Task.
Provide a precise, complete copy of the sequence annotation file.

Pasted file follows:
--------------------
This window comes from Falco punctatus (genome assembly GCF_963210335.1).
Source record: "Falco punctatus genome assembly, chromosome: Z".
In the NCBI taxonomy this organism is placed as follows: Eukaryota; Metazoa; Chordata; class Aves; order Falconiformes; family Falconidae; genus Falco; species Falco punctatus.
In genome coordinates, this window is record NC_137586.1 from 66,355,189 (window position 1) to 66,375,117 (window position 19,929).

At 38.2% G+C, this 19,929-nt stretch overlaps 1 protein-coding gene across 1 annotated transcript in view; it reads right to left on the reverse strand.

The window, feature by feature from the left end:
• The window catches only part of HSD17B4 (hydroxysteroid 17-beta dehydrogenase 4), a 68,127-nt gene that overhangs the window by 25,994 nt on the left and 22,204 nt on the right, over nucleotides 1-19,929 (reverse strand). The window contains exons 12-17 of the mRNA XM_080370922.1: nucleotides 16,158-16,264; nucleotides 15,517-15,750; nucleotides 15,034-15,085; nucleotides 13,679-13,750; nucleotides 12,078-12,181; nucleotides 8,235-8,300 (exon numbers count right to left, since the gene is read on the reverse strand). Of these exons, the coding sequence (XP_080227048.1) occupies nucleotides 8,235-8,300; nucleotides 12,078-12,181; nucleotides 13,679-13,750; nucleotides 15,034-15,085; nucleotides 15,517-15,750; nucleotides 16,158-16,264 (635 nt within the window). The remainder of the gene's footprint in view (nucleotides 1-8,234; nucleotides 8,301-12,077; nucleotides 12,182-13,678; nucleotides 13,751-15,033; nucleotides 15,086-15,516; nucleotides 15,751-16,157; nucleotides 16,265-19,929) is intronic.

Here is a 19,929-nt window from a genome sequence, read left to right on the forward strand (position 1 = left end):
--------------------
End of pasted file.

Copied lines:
This window comes from Falco punctatus (genome assembly GCF_963210335.1).
Source record: "Falco punctatus genome assembly, chromosome: Z".
In the NCBI taxonomy this organism is placed as follows: Eukaryota; Metazoa; Chordata; class Aves; order Falconiformes; family Falconidae; genus Falco; species Falco punctatus.
In genome coordinates, this window is record NC_137586.1 from 66,355,189 (window position 1) to 66,375,117 (window position 19,929).

At 38.2% G+C, this 19,929-nt stretch overlaps 1 protein-coding gene across 1 annotated transcript in view; it reads right to left on the reverse strand.

The window, feature by feature from the left end:
• The window catches only part of HSD17B4 (hydroxysteroid 17-beta dehydrogenase 4), a 68,127-nt gene that overhangs the window by 25,994 nt on the left and 22,204 nt on the right, over nucleotides 1-19,929 (reverse strand). The window contains exons 12-17 of the mRNA XM_080370922.1: nucleotides 16,158-16,264; nucleotides 15,517-15,750; nucleotides 15,034-15,085; nucleotides 13,679-13,750; nucleotides 12,078-12,181; nucleotides 8,235-8,300 (exon numbers count right to left, since the gene is read on the reverse strand). Of these exons, the coding sequence (XP_080227048.1) occupies nucleotides 8,235-8,300; nucleotides 12,078-12,181; nucleotides 13,679-13,750; nucleotides 15,034-15,085; nucleotides 15,517-15,750; nucleotides 16,158-16,264 (635 nt within the window). The remainder of the gene's footprint in view (nucleotides 1-8,234; nucleotides 8,301-12,077; nucleotides 12,182-13,678; nucleotides 13,751-15,033; nucleotides 15,086-15,516; nucleotides 15,751-16,157; nucleotides 16,265-19,929) is intronic.

Here is a 19,929-nt window from a genome sequence, read left to right on the forward strand (position 1 = left end):